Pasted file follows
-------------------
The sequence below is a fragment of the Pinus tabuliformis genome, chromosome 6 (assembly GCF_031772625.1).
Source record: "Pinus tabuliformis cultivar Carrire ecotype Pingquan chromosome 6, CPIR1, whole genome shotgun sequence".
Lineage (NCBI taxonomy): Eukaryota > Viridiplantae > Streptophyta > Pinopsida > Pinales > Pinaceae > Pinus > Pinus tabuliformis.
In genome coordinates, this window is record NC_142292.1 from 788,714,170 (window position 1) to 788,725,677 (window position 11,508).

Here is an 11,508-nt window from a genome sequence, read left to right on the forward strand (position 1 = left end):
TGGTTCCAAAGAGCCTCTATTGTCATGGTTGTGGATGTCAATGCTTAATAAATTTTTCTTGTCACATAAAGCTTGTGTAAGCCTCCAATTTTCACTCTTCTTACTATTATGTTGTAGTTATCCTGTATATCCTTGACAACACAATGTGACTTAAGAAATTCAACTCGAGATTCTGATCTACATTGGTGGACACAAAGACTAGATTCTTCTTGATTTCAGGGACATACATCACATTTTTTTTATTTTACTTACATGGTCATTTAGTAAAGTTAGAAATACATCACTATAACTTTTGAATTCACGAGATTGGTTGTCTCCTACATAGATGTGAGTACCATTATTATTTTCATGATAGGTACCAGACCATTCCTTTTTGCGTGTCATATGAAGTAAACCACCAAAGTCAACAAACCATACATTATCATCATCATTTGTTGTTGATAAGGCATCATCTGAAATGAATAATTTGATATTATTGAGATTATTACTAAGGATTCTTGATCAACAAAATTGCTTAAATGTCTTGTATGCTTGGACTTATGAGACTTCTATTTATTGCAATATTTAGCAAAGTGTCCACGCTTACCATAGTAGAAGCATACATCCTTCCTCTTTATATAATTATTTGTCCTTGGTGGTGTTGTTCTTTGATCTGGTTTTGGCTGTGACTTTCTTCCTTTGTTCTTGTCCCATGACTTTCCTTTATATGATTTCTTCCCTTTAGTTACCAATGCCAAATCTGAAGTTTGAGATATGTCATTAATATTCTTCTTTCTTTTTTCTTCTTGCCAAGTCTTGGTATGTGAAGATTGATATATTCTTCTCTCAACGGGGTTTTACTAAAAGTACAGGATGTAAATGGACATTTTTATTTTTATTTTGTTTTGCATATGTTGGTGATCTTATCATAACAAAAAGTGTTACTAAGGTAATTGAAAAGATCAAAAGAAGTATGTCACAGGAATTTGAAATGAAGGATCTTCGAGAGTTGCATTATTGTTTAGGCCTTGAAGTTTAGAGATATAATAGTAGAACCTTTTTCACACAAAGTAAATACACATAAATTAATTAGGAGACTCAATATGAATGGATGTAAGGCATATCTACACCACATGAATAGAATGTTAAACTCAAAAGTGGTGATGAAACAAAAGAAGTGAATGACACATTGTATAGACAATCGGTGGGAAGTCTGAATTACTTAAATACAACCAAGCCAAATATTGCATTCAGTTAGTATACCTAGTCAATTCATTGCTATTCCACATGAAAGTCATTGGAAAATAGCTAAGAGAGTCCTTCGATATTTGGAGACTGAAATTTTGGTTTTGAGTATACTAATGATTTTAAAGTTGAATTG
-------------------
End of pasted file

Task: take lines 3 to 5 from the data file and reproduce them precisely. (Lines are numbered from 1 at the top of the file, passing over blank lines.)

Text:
Lineage (NCBI taxonomy): Eukaryota > Viridiplantae > Streptophyta > Pinopsida > Pinales > Pinaceae > Pinus > Pinus tabuliformis.
In genome coordinates, this window is record NC_142292.1 from 788,714,170 (window position 1) to 788,725,677 (window position 11,508).

Here is an 11,508-nt window from a genome sequence, read left to right on the forward strand (position 1 = left end):